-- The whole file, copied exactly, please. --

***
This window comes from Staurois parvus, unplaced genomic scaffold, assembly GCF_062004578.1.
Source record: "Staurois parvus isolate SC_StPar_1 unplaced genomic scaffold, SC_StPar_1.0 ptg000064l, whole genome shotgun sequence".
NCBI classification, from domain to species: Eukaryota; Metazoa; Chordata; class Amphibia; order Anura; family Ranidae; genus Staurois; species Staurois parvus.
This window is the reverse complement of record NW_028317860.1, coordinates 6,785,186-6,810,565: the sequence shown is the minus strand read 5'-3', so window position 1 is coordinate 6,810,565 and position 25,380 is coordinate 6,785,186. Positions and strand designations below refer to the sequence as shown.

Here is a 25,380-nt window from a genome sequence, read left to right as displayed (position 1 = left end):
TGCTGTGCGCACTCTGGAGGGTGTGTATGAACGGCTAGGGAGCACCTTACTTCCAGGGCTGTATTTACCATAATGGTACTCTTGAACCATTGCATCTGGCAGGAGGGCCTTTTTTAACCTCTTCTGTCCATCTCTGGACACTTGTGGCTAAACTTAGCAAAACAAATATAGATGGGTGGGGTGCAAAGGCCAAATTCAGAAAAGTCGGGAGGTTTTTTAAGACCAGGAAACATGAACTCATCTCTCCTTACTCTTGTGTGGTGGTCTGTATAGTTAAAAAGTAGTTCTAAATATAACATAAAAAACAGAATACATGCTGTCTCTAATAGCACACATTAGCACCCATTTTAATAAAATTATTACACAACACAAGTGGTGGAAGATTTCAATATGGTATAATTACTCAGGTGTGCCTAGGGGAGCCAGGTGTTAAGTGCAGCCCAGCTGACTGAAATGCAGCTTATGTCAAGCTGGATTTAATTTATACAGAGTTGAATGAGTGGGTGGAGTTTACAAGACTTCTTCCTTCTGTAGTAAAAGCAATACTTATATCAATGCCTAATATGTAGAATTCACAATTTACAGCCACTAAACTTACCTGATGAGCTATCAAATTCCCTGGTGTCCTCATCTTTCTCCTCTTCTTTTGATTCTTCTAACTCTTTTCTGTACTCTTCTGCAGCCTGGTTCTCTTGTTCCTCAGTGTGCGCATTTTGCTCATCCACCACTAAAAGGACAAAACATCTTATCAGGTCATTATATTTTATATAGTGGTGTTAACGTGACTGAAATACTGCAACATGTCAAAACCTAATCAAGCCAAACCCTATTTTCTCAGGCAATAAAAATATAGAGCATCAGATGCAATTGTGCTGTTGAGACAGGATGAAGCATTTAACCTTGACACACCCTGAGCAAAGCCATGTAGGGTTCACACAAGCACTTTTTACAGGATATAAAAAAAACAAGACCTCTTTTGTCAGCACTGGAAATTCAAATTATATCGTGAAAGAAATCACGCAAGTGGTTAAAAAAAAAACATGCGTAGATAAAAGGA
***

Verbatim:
This window comes from Staurois parvus, unplaced genomic scaffold, assembly GCF_062004578.1.
Source record: "Staurois parvus isolate SC_StPar_1 unplaced genomic scaffold, SC_StPar_1.0 ptg000064l, whole genome shotgun sequence".
NCBI classification, from domain to species: Eukaryota; Metazoa; Chordata; class Amphibia; order Anura; family Ranidae; genus Staurois; species Staurois parvus.
This window is the reverse complement of record NW_028317860.1, coordinates 6,785,186-6,810,565: the sequence shown is the minus strand read 5'-3', so window position 1 is coordinate 6,810,565 and position 25,380 is coordinate 6,785,186. Positions and strand designations below refer to the sequence as shown.

Here is a 25,380-nt window from a genome sequence, read left to right as displayed (position 1 = left end):
TGCTGTGCGCACTCTGGAGGGTGTGTATGAACGGCTAGGGAGCACCTTACTTCCAGGGCTGTATTTACCATAATGGTACTCTTGAACCATTGCATCTGGCAGGAGGGCCTTTTTTAACCTCTTCTGTCCATCTCTGGACACTTGTGGCTAAACTTAGCAAAACAAATATAGATGGGTGGGGTGCAAAGGCCAAATTCAGAAAAGTCGGGAGGTTTTTTAAGACCAGGAAACATGAACTCATCTCTCCTTACTCTTGTGTGGTGGTCTGTATAGTTAAAAAGTAGTTCTAAATATAACATAAAAAACAGAATACATGCTGTCTCTAATAGCACACATTAGCACCCATTTTAATAAAATTATTACACAACACAAGTGGTGGAAGATTTCAATATGGTATAATTACTCAGGTGTGCCTAGGGGAGCCAGGTGTTAAGTGCAGCCCAGCTGACTGAAATGCAGCTTATGTCAAGCTGGATTTAATTTATACAGAGTTGAATGAGTGGGTGGAGTTTACAAGACTTCTTCCTTCTGTAGTAAAAGCAATACTTATATCAATGCCTAATATGTAGAATTCACAATTTACAGCCACTAAACTTACCTGATGAGCTATCAAATTCCCTGGTGTCCTCATCTTTCTCCTCTTCTTTTGATTCTTCTAACTCTTTTCTGTACTCTTCTGCAGCCTGGTTCTCTTGTTCCTCAGTGTGCGCATTTTGCTCATCCACCACTAAAAGGACAAAACATCTTATCAGGTCATTATATTTTATATAGTGGTGTTAACGTGACTGAAATACTGCAACATGTCAAAACCTAATCAAGCCAAACCCTATTTTCTCAGGCAATAAAAATATAGAGCATCAGATGCAATTGTGCTGTTGAGACAGGATGAAGCATTTAACCTTGACACACCCTGAGCAAAGCCATGTAGGGTTCACACAAGCACTTTTTACAGGATATAAAAAAAACAAGACCTCTTTTGTCAGCACTGGAAATTCAAATTATATCGTGAAAGAAATCACGCAAGTGGTTAAAAAAAAAACATGCGTAGATAAAAGGA